The Garden Guide

Book: Fragments on the Theory and Practice of Landscape Gardening, 1816
Chapter: Fragment XxII. Of Aspects And Prospects.

The best rooms with the best aspects and views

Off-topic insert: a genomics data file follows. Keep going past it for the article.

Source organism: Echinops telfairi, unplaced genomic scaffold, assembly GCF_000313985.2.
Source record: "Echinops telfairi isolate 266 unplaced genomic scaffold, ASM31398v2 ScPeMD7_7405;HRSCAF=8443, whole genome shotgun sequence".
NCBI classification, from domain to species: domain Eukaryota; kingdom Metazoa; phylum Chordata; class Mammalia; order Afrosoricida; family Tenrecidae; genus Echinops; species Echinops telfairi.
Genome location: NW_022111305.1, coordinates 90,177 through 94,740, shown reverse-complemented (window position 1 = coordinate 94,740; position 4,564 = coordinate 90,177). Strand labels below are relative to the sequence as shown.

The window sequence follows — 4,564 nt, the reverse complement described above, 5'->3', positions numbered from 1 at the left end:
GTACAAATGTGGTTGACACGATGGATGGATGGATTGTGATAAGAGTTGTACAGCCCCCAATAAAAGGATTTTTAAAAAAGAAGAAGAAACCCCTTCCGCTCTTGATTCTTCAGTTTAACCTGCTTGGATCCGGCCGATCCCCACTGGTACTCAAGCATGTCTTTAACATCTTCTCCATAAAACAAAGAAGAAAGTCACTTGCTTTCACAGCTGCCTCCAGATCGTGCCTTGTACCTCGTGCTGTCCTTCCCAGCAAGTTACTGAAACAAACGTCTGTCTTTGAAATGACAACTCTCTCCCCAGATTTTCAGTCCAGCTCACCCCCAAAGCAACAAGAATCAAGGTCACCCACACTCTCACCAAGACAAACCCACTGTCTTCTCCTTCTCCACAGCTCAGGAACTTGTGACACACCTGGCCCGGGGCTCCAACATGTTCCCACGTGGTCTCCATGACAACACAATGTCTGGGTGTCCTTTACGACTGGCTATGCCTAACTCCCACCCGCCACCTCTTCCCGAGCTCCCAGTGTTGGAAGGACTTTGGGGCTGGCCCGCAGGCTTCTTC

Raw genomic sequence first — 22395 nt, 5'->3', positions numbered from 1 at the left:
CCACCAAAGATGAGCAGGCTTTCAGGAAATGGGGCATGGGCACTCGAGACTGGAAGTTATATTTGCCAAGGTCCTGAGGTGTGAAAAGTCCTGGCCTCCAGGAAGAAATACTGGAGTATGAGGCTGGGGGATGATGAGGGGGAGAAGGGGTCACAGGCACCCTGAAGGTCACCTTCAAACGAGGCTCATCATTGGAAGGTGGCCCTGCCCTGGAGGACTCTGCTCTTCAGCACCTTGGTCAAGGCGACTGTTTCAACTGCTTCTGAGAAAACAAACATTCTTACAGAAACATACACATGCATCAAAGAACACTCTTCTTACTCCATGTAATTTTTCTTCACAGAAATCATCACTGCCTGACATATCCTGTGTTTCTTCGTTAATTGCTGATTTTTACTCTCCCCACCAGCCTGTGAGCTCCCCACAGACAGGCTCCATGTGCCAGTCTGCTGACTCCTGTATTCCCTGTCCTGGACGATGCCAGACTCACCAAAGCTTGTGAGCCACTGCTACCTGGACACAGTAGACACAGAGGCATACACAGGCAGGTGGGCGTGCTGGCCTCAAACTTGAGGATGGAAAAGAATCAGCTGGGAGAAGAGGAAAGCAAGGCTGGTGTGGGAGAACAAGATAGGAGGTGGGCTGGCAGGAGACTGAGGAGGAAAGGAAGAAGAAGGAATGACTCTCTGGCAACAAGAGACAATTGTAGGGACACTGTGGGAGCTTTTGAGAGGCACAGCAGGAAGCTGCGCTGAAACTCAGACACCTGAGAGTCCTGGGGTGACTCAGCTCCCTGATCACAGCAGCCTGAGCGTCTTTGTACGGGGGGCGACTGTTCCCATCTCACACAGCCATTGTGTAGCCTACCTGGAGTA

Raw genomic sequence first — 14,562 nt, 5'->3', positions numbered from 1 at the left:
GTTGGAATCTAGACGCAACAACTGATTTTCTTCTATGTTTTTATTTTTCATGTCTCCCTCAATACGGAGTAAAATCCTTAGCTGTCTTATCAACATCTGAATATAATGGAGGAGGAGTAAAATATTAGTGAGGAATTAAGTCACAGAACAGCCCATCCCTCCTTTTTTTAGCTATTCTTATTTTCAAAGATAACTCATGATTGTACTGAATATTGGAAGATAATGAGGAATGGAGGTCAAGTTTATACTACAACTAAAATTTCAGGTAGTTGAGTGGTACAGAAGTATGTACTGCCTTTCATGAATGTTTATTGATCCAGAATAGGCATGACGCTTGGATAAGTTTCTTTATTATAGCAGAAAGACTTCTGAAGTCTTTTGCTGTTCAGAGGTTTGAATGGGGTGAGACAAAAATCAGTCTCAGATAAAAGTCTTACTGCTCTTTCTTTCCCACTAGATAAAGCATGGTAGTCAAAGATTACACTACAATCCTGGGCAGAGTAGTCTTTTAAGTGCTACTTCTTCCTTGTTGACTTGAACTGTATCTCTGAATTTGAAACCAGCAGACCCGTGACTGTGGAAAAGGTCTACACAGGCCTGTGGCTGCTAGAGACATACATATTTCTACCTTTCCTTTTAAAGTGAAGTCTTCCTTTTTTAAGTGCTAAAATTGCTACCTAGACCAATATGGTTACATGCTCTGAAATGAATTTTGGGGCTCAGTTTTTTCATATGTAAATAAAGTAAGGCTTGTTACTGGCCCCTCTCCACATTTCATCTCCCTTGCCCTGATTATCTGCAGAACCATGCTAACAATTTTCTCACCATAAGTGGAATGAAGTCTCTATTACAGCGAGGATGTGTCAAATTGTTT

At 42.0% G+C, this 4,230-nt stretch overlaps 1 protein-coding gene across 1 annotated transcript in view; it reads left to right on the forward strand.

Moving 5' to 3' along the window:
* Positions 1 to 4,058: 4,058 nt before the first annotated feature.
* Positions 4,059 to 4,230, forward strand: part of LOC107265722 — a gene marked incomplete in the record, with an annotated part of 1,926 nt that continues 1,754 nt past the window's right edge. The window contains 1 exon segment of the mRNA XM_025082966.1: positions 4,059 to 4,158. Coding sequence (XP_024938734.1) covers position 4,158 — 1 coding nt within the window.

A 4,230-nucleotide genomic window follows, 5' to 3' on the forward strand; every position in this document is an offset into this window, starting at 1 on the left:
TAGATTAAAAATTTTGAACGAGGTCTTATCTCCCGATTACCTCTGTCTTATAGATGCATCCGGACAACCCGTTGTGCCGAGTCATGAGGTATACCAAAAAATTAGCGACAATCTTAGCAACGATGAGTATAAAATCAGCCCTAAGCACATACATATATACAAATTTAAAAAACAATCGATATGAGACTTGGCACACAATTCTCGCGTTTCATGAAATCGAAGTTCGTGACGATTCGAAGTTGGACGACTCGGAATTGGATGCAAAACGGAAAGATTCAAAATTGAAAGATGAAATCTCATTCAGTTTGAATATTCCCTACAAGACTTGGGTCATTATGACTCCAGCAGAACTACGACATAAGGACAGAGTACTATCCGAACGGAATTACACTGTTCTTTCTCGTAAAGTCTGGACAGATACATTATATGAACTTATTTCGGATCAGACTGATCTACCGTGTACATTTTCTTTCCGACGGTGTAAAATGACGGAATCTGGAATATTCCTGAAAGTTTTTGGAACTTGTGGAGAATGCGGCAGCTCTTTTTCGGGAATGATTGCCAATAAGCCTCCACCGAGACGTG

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It was a remark of my venerable friend, Mr. Carr, of York, after fourscore years' experience as an architect, that, to "build a house, we had only to provide all that was wanted, and no more; then, to place the best rooms to the best aspects, and the best views." Simple as this apothegm may appear, it contains more truth in theory, and more difficulty in practice, than all the rules which have ever been laid down in books by architects, or the remarks of all the admirers of rural scenery, with whom I have conversed. The former never think of aspects, and the latter think of nothing but prospects. I will, therefore, beg leave to enlarge on these two subjects.